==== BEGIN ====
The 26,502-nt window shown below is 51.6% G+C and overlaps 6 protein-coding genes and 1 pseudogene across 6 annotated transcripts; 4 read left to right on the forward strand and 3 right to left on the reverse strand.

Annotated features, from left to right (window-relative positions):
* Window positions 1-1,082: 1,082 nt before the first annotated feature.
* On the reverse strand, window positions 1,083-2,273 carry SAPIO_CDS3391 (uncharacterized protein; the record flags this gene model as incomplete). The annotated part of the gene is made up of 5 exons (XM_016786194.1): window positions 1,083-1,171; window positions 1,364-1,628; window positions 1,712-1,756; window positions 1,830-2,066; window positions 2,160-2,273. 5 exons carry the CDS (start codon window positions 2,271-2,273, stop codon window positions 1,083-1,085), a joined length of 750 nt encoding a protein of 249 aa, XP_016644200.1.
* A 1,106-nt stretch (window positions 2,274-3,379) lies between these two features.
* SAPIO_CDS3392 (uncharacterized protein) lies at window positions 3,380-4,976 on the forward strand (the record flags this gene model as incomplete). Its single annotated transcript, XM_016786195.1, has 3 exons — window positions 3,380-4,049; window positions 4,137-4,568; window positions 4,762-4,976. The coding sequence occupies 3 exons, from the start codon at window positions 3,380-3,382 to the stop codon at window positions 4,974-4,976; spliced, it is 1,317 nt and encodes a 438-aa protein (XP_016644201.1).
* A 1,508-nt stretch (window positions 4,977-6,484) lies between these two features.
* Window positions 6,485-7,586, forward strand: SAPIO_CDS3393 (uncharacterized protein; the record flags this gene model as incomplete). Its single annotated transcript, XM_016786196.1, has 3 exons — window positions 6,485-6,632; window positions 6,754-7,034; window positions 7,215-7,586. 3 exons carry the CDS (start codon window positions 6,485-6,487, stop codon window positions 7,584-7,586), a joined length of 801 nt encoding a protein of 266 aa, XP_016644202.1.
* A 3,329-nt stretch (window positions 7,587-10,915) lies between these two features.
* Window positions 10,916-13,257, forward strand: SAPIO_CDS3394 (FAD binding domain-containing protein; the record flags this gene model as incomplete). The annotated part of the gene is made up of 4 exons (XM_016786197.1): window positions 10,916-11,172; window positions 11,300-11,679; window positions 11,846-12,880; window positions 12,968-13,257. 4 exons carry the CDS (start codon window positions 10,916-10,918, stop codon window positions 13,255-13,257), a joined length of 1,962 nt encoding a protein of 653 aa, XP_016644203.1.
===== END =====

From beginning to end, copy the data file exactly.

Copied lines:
The 26,502-nt window shown below is 51.6% G+C and overlaps 6 protein-coding genes and 1 pseudogene across 6 annotated transcripts; 4 read left to right on the forward strand and 3 right to left on the reverse strand.

Annotated features, from left to right (window-relative positions):
* Window positions 1-1,082: 1,082 nt before the first annotated feature.
* On the reverse strand, window positions 1,083-2,273 carry SAPIO_CDS3391 (uncharacterized protein; the record flags this gene model as incomplete). The annotated part of the gene is made up of 5 exons (XM_016786194.1): window positions 1,083-1,171; window positions 1,364-1,628; window positions 1,712-1,756; window positions 1,830-2,066; window positions 2,160-2,273. 5 exons carry the CDS (start codon window positions 2,271-2,273, stop codon window positions 1,083-1,085), a joined length of 750 nt encoding a protein of 249 aa, XP_016644200.1.
* A 1,106-nt stretch (window positions 2,274-3,379) lies between these two features.
* SAPIO_CDS3392 (uncharacterized protein) lies at window positions 3,380-4,976 on the forward strand (the record flags this gene model as incomplete). Its single annotated transcript, XM_016786195.1, has 3 exons — window positions 3,380-4,049; window positions 4,137-4,568; window positions 4,762-4,976. The coding sequence occupies 3 exons, from the start codon at window positions 3,380-3,382 to the stop codon at window positions 4,974-4,976; spliced, it is 1,317 nt and encodes a 438-aa protein (XP_016644201.1).
* A 1,508-nt stretch (window positions 4,977-6,484) lies between these two features.
* Window positions 6,485-7,586, forward strand: SAPIO_CDS3393 (uncharacterized protein; the record flags this gene model as incomplete). Its single annotated transcript, XM_016786196.1, has 3 exons — window positions 6,485-6,632; window positions 6,754-7,034; window positions 7,215-7,586. 3 exons carry the CDS (start codon window positions 6,485-6,487, stop codon window positions 7,584-7,586), a joined length of 801 nt encoding a protein of 266 aa, XP_016644202.1.
* A 3,329-nt stretch (window positions 7,587-10,915) lies between these two features.
* Window positions 10,916-13,257, forward strand: SAPIO_CDS3394 (FAD binding domain-containing protein; the record flags this gene model as incomplete). The annotated part of the gene is made up of 4 exons (XM_016786197.1): window positions 10,916-11,172; window positions 11,300-11,679; window positions 11,846-12,880; window positions 12,968-13,257. 4 exons carry the CDS (start codon window positions 10,916-10,918, stop codon window positions 13,255-13,257), a joined length of 1,962 nt encoding a protein of 653 aa, XP_016644203.1.